An irony is that today the US is pursuing its Iran counter-proliferation drive by actually (a) promoting proliferation through its nuclear deal with India, which clearly undermines the United States' and entire Nuclear Supply Group's stated commitments and is decried by nearly all nuclear experts in the US, and (b) increasingly hinting at using "bunker-busting" tactical nuclear weapons against Iran. Concerning the latter, a retired US general appearing on Fox TV recently conceded that it "may take nuclear weapons" to take out Iran's underground enrichment facilities. Call it double irony.

    On a related note, Europe's proliferation selectiveness and its relative obliviousness to the threats of proliferation elsewhere in the world is rather astounding. Graham Allison, a leading American expert on non-proliferation, recently stated, "My firm prediction is that on the current course, before the end of the decade, we will see a nuclear Japan and nuclear South Korea." Allison may have added Brazil to his list, yet he is on the mark that Japan's or Korea's nuclearization "will trigger a cascade of nuclear proliferation". Between the two, the threat from Japan, with its relatively recent history of imperial militarism, is more alarming, particularly when we consider the IAEA safeguard reports of high amounts of plutonium unaccounted for in Japan in 2003.

    As a concession to the Muslim world, an IAEA resolution passingly refers to the lofty objective of a nuclear-weapons-free zone in the Middle East, this after the US had successfully deleted any reference to Israel. But in light of the 1991 UN Security Council's resolution calling for a nuclear-weapons free zone in the Middle East, the issue is bound to come up in the Security Council's debates on Iran.

    The latter actually alerts us to the need for a rule-based approach toward the Iran issue inside and outside the Security Council. Iran "exceptionalism", that is, the spate of escalating demands on Iran, reminding us of the US-UN approach toward Iraq in 2002-03, lacks a sound legal basis and should be avoided in favor of an alternative approach firmly couched in the NPT and IAEA norms and agreements.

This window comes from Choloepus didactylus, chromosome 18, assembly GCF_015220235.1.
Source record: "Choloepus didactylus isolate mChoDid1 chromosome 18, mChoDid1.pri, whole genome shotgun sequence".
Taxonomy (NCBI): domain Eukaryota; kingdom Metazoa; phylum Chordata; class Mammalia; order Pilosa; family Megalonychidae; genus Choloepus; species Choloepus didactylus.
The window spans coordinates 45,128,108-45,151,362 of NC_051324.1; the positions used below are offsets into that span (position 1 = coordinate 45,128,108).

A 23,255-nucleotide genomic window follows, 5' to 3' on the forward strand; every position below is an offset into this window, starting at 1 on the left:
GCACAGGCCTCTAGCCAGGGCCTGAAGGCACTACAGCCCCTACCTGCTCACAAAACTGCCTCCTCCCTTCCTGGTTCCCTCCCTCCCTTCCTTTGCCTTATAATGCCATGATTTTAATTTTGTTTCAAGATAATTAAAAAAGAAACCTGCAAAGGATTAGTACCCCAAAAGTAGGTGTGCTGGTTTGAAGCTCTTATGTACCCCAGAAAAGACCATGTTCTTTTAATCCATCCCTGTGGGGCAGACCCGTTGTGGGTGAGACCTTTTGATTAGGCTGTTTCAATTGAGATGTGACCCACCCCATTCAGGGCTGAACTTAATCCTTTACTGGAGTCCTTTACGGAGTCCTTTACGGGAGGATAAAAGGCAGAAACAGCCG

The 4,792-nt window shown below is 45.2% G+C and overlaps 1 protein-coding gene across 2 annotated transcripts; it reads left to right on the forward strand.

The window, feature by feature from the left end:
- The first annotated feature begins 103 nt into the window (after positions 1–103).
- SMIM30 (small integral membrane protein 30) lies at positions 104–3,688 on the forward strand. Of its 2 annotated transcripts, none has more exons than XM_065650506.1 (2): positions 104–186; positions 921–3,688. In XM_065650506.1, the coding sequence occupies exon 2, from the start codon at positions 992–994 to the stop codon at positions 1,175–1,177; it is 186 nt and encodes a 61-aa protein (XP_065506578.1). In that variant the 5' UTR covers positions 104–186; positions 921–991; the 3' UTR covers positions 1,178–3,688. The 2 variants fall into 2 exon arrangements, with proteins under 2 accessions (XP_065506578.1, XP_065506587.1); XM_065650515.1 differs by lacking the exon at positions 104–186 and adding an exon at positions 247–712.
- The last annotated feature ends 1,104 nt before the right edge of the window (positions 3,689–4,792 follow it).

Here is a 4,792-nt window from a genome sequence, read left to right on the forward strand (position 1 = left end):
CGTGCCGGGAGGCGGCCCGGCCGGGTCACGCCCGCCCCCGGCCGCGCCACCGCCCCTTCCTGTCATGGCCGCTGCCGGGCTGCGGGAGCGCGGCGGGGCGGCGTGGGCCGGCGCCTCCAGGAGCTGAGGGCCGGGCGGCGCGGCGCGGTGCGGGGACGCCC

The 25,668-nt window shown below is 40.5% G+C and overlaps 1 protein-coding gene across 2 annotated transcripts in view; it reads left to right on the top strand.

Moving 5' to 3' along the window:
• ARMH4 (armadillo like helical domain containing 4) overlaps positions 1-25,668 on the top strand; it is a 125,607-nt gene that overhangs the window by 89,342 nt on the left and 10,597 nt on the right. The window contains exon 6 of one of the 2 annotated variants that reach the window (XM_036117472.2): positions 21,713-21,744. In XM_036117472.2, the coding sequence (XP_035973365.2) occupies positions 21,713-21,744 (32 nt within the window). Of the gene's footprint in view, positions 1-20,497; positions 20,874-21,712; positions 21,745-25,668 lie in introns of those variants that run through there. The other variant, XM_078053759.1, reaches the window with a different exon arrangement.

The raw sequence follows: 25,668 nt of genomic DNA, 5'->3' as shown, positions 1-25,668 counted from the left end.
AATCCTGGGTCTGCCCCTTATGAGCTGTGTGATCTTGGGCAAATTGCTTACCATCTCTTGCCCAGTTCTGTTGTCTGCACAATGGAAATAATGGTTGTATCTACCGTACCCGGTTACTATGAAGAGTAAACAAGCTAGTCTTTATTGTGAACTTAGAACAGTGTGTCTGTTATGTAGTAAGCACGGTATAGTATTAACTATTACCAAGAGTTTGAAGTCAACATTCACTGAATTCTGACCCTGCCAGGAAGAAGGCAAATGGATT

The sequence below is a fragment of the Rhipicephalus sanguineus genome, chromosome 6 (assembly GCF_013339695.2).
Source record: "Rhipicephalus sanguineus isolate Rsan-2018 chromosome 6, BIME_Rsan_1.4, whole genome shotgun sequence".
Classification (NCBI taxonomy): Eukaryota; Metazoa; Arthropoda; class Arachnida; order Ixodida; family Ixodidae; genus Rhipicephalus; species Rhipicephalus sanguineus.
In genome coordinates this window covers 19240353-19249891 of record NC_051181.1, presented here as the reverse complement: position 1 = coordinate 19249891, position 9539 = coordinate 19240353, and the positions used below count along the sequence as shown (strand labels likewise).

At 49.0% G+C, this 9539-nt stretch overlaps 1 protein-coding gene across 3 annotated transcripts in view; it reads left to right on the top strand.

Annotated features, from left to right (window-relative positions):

On Russia's side, which has been back-peddling by trying (rather self-deceivingly) to minimize the importance of the IAEA resolution reporting Iran to the UN, it is worth remembering that their Foreign Minister Sergei Lavrov has repeatedly gone on record emphasizing the importance of extending Iran's moratorium. In his recent trip to Tehran, Lavrov stated, "The moratorium is a substantially needed measure to settle the questions which still remain within the framework of the Iranian nuclear program."

    Russia appears to have its Iran card poorly planned, and if not too careful it may soon find itself on the side of US-favored sanctions. Consequently, the whole spectrum of Russia's geostrategy will suffer indefinitely. The same pitch to China forms a carefully scripted sequence of "graduated response" by the US and, for now at least, that pitch seems to be working rather superbly.

    Kaveh L Afrasiabi, PhD, is the author of After Khomeini: New Directions in Iran's Foreign Policy (Westview Press) and co-author of "Negotiating Iran's Nuclear Populism", The Brown Journal of World Affairs, Volume X11, Issue 2, Summer 2005, with Mustafa Kibaroglu.

    (Copyright 2006 Asia Times Online Ltd. All rights reserved. Please contact us for information on sales, syndication and republishing.)

  • The IAEA and the new world order
    (Feb 3, '06)

    The noose tightens around Iran
    (Feb 2, '06)

    China's veto power weighs heavy
    (Feb 2, '06)